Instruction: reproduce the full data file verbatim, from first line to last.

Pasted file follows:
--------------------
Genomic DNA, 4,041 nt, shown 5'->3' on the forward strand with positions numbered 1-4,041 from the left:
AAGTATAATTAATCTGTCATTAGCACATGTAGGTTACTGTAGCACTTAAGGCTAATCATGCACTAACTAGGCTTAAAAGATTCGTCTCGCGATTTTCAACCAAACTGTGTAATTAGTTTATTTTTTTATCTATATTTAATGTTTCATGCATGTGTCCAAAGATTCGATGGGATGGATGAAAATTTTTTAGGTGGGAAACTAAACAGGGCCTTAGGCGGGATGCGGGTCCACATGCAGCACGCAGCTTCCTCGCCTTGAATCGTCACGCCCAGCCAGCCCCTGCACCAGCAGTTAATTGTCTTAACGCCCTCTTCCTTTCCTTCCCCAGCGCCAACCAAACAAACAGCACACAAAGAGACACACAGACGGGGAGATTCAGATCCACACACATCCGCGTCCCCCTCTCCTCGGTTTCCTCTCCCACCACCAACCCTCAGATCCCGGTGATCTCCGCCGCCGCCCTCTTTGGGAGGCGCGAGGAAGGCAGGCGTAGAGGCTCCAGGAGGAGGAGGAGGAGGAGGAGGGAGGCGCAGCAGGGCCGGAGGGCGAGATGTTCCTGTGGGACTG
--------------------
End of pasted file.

Genomic DNA, 4,041 nt, shown 5'->3' on the forward strand with positions numbered 1-4,041 from the left:
AAGTATAATTAATCTGTCATTAGCACATGTAGGTTACTGTAGCACTTAAGGCTAATCATGCACTAACTAGGCTTAAAAGATTCGTCTCGCGATTTTCAACCAAACTGTGTAATTAGTTTATTTTTTTATCTATATTTAATGTTTCATGCATGTGTCCAAAGATTCGATGGGATGGATGAAAATTTTTTAGGTGGGAAACTAAACAGGGCCTTAGGCGGGATGCGGGTCCACATGCAGCACGCAGCTTCCTCGCCTTGAATCGTCACGCCCAGCCAGCCCCTGCACCAGCAGTTAATTGTCTTAACGCCCTCTTCCTTTCCTTCCCCAGCGCCAACCAAACAAACAGCACACAAAGAGACACACAGACGGGGAGATTCAGATCCACACACATCCGCGTCCCCCTCTCCTCGGTTTCCTCTCCCACCACCAACCCTCAGATCCCGGTGATCTCCGCCGCCGCCCTCTTTGGGAGGCGCGAGGAAGGCAGGCGTAGAGGCTCCAGGAGGAGGAGGAGGAGGAGGAGGGAGGCGCAGCAGGGCCGGAGGGCGAGATGTTCCTGTGGGACTG